If you walk around Paris tat the moment you'd find it hard, like me, to avoid the city-of-lights-cliché. The grand boulevards, the faubourgs and avenues are shimmering, glimmering, the department stores have rearmed their facades and turned them into disney-style billboards. It looks nice though, especially at dusk and dawn, you feel tempted to hop in and purchase some gifts for Christmas or something nice for yourself. But you know what? The only people who really flock in here are Chinese tourists.
Chinese don’t care about a good French meal
Sneak into Galeries Lafayette or Printemps on Boulevard Haussmann during advent on a late afternoon – and you’ll feel like you're stranded in a little Shanghai or a sort of shopping Chinatown. Even in August, the sales managers of both big department stores told the Figaro newspaper what this is all about: the Chinese, they said, stayed at cheap chain hotels far from the city center, they didn’t care about a good French meal either – but they’d spend a full third of their travel budget (including the flight costs) on shopping.
The high-rollers, if you like, those Chinese travellers who cross the 175 Euro barrier in order to get a 12 percent tax cut, would in fact spend, on average, 1138 Euros (1500 US$) per head during their short stay, on Hermès scarfs, Gucci bags, Burberry coats. That’s a rise of 118 percent in only five years, imagine. Tourists, mostly Chinese, now make up 55 percent of sales at Galeries Lafayette, 40 percent at Printemps. So you won’t be surprised to hear that Printemps is handing out floor plans in Mandarin nowadays. And you could even order your personal shopping guide who’s fluent in Chinese.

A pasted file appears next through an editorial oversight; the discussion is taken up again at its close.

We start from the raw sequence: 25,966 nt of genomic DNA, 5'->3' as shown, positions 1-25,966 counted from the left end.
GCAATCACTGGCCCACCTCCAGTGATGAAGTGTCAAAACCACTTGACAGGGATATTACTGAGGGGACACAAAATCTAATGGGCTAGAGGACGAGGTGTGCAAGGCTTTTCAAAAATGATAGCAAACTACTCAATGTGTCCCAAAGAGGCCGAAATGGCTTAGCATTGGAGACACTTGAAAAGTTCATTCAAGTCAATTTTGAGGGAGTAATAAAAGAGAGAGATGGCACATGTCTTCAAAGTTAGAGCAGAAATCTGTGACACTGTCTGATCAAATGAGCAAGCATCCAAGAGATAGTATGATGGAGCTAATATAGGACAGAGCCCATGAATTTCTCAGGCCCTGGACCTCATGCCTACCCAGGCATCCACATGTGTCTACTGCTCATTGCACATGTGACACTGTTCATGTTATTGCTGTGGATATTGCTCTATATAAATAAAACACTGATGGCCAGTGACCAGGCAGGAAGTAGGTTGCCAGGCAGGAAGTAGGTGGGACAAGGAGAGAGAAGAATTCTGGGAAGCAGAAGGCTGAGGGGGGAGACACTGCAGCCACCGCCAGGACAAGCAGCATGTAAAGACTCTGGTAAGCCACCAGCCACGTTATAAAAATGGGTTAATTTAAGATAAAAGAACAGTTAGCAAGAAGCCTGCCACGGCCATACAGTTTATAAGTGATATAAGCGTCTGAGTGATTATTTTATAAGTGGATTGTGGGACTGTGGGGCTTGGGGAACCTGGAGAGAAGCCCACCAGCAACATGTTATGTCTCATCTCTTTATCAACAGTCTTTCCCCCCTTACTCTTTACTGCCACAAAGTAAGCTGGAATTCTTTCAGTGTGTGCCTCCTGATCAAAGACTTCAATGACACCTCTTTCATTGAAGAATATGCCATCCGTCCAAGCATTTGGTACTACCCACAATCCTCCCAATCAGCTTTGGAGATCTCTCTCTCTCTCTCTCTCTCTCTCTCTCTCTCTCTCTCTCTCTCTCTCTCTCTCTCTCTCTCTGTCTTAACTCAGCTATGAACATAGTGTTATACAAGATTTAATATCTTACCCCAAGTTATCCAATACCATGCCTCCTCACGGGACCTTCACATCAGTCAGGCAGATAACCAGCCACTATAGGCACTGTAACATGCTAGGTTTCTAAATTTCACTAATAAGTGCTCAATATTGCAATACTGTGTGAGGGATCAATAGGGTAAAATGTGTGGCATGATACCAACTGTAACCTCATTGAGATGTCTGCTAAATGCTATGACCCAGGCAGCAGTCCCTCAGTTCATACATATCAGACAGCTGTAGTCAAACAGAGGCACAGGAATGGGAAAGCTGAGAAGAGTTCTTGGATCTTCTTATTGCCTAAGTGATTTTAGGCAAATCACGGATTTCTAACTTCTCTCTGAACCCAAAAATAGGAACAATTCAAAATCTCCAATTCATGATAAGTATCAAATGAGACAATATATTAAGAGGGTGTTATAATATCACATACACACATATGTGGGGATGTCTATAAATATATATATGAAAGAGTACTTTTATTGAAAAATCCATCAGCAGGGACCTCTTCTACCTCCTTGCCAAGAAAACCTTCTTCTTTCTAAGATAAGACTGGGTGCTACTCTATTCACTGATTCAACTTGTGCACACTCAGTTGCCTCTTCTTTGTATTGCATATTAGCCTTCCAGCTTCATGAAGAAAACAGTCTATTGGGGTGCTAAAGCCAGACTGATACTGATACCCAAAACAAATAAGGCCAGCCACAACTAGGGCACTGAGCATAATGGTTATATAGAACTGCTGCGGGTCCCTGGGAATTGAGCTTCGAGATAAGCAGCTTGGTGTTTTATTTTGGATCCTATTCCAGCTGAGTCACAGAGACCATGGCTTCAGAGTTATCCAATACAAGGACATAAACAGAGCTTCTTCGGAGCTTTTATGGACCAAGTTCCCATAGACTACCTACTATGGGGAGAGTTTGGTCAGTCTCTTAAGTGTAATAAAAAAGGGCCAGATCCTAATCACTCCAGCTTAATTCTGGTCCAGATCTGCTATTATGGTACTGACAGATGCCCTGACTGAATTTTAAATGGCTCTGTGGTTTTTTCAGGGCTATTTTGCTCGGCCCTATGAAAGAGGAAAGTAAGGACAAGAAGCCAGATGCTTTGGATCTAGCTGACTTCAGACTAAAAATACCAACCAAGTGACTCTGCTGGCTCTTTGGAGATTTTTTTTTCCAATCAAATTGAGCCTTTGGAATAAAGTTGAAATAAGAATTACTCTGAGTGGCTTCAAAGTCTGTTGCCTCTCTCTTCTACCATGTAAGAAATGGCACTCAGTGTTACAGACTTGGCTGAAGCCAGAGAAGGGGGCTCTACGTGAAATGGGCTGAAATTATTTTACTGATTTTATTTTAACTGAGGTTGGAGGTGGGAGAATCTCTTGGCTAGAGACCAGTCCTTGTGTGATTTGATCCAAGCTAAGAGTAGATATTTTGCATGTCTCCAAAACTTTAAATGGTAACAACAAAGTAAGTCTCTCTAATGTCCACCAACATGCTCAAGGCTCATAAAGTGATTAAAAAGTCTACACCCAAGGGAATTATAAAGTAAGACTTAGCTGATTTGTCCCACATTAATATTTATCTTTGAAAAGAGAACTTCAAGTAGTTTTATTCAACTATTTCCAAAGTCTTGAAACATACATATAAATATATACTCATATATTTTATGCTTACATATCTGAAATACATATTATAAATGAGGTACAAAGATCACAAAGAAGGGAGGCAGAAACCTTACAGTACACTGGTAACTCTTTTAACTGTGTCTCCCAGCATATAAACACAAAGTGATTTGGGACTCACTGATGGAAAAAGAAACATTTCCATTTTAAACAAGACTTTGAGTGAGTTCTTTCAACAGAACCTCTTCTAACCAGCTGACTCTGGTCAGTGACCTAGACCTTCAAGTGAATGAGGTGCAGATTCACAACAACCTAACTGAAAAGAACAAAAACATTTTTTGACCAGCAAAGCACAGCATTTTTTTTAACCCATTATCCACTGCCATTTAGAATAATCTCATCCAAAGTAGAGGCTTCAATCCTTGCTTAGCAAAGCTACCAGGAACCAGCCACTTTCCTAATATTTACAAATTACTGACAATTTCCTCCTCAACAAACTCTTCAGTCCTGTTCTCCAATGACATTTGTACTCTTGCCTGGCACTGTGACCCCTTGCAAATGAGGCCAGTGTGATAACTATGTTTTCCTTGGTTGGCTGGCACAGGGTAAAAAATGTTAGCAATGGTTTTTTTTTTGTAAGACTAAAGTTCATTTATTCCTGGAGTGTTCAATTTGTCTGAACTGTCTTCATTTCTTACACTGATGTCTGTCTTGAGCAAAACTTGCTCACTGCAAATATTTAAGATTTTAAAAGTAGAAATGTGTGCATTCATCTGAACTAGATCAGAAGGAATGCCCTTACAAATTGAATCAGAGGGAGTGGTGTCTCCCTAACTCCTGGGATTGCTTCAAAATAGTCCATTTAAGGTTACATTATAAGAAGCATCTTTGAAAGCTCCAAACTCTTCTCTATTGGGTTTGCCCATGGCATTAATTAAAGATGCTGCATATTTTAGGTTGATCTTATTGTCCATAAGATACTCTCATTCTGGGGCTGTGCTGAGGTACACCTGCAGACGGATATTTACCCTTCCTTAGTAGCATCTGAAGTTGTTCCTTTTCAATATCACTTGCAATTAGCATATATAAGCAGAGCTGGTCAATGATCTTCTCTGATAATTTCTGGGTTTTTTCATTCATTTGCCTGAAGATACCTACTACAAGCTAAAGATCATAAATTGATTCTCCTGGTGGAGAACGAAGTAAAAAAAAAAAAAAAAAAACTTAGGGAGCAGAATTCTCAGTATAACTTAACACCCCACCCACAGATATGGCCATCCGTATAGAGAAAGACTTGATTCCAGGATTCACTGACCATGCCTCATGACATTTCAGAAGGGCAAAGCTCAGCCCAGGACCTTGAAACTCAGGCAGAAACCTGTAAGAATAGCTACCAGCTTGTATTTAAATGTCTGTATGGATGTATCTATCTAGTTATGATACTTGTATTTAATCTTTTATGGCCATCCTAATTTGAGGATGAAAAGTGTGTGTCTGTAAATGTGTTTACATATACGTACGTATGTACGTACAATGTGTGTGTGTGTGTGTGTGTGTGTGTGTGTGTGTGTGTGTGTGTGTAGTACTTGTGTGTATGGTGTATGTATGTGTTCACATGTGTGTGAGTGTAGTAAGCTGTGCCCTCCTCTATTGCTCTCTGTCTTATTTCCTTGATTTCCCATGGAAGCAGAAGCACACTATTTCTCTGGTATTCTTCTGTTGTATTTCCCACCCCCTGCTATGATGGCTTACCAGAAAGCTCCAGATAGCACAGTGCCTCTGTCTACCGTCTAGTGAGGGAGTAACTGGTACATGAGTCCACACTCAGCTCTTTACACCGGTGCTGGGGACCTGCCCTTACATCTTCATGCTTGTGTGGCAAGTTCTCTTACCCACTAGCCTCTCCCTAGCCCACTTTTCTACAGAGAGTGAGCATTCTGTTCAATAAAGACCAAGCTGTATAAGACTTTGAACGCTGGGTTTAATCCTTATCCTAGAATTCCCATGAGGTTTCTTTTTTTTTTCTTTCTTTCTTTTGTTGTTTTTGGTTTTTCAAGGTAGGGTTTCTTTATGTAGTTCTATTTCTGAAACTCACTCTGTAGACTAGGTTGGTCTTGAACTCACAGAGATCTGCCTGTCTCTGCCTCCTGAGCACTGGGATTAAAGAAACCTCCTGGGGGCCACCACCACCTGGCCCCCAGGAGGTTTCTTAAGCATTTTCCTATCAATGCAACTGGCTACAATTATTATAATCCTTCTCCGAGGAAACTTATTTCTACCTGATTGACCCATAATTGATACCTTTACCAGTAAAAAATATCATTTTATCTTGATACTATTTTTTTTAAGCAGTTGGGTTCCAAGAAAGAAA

Two or three nice watches worth 80.000 Euros
That’s good service and with good reason: the average Chinese shopper at Printemps spends up to 2000 Euros (2660 US$). „Two to three times a week“ a customer offers himself or his loved ones a nice watch worth 80.000 Euros (106.000 US$). Galeries Lafayette is handing out city maps in Mandarin. But wouldn’t you think they would do that here in Paris, no: the maps are distributed in Beijing, Shanghai or Shenzhen in order to reach the potential customers even before they take off to Europe.
It is amazing, isn’t it. And it’s changing the whole shopping game. Say good-bye to the Japanese who dominated the 1980s, wave off the Russians who took over in the 1990s. This is the age of China and you can get a feeling for it in the shopping zones of Paris.
150 tons of cheese are sold at the airport
Or at Charles-de-Gaulle-airport. Out there, at Roissy, many travellers go crazy, including lots of Chinese. If „Le Monde“ isn’t wrong, 500.000 little Eiffel towers, 350.000 ties, 2.5 million bottles of perfume and 150 tons of cheese are sold in the airport shops every year. And of course we will never forget the boldest of all Chinese customers who spent 46.423 Euros (62.000 US$) in only ten minutes in an airport liquor shop when he bought some bottles of the finest burgundy in 2008, shortly before Christmas. Who says the Chinese would threaten our economy? They finance it!